Boris Johnson’s suggestion of temporarily moving parliament to York while repair work is carried out on the Palace of Westminster has been rejected.
The body in charge of organising the maintenance said the idea proposed last month will not be one of the options included in their review of where MPs and peers should decant to.
They had been asked by the prime minister to consider a “possible location outside London” for MPs to work, debate and vote while the crumbling palace is mended.
But the Restoration and Renewal Sponsor Body and Delivery Authority said it is for MPs and peers to decide where they should sit.
They also confirmed the York decant will not form part of their review.
The body said the speakers of both the Commons and the Lords told them that “as the location of the houses is a matter for parliament, it does not form part of the programme’s scope, and consequently would be inappropriate for us to explore further”.
In a letter to the Prime Minister, sponsor body chief Sarah Johnson and delivery authority head David Goldstone said there are “constitutional implications” for moving MPs and peers outside London “which makes this a matter for both Houses to determine rather than for our review”.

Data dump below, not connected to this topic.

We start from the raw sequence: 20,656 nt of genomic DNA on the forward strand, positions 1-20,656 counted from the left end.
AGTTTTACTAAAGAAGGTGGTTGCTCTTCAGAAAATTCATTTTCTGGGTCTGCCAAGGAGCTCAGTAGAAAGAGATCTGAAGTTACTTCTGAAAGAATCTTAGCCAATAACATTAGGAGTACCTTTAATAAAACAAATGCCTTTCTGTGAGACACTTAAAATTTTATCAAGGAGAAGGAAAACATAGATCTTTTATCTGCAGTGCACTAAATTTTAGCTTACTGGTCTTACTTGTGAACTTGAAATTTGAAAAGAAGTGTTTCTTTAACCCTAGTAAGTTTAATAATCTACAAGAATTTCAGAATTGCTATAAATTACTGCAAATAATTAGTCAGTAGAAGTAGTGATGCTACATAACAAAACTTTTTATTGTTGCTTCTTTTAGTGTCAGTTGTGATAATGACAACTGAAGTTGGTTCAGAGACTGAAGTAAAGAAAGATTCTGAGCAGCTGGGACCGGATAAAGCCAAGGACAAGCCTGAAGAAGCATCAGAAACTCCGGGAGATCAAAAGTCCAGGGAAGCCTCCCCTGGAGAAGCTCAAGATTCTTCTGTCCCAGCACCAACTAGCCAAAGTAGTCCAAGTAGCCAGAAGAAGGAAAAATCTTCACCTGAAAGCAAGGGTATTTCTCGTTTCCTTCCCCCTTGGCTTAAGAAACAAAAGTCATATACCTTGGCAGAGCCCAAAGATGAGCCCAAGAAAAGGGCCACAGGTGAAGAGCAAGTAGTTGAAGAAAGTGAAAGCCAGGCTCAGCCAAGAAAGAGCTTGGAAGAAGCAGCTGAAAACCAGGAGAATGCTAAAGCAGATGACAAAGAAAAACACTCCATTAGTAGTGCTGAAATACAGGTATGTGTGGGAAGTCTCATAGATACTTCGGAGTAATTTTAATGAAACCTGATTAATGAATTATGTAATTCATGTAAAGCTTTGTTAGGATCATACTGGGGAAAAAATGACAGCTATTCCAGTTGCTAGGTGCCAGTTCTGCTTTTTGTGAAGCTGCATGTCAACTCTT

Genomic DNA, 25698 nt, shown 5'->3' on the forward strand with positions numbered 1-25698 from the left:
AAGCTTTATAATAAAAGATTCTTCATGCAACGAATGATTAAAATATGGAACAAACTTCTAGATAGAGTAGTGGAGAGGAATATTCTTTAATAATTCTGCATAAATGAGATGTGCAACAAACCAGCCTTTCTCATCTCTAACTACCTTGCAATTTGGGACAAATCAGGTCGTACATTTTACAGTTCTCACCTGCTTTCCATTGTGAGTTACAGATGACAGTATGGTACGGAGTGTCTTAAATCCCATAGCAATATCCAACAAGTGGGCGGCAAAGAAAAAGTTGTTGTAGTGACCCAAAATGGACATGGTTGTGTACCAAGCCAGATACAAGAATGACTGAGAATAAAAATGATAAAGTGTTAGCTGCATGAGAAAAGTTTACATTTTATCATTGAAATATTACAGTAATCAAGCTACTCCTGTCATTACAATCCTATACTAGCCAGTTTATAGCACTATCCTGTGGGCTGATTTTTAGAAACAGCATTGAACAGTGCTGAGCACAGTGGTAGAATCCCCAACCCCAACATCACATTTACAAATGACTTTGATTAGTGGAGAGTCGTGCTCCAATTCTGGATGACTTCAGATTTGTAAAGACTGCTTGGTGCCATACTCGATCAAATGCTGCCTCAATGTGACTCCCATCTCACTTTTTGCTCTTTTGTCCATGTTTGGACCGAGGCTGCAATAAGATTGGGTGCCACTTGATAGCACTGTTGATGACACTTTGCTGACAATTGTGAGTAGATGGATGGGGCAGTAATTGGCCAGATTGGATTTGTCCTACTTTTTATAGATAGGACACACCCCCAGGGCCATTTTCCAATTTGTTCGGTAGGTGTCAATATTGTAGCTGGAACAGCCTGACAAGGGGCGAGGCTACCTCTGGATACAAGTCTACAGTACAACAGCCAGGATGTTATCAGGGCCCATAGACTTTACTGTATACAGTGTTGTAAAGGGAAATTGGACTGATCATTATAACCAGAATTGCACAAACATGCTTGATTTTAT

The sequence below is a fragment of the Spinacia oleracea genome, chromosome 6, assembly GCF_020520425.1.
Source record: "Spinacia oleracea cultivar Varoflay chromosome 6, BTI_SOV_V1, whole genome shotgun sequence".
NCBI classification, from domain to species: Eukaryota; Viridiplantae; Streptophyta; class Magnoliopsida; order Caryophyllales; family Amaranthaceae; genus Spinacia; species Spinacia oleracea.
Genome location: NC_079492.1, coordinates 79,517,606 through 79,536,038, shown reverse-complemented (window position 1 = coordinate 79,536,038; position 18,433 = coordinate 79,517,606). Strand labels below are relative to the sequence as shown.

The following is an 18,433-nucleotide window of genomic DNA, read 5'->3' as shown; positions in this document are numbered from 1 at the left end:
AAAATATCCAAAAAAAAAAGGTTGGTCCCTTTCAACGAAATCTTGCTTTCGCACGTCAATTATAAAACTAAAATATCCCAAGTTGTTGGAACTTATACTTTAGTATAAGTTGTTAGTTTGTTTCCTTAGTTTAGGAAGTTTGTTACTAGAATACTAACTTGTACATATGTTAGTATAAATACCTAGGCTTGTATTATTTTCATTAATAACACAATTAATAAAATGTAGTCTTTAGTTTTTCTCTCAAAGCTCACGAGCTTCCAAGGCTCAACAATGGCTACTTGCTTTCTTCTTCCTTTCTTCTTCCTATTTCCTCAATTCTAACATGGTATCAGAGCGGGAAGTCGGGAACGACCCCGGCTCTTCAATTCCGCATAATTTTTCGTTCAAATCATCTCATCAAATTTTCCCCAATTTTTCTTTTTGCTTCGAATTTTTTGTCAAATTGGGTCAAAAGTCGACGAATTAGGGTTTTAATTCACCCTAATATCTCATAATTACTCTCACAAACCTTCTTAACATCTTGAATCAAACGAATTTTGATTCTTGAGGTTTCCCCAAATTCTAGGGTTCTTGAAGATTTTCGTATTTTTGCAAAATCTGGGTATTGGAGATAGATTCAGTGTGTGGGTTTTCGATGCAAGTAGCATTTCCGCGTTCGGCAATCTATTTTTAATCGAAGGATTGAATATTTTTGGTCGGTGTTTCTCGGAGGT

“This option will not, therefore, be considered as part of the scope of the strategic review,” the note added.
Number 10 sources said Mr Johnson had made his views clear that it was a matter for parliament to decide.
But they added politicians “should also consider options outside SW1” – the Westminster postcode.
Ministers are still considering establishing a government hub in York, the plan which prompted Mr Johnson to suggest the city as a possible temporary venue for parliament.
MPs and peers agreed in 2018 to a plan that would see both houses move to temporary facilities near the existing site – a “full decant” – to allow essential repairs and upgrades to be made to the Victorian palace.
A spokesman for the “restoration and renewal programme” said: “The Houses of Parliament are falling apart faster than they can be fixed…
“The option of locating parliament outside London has constitutional implications.
“And as the speakers of both Houses have stated, this means it is a matter for both houses to determine rather than for our review.”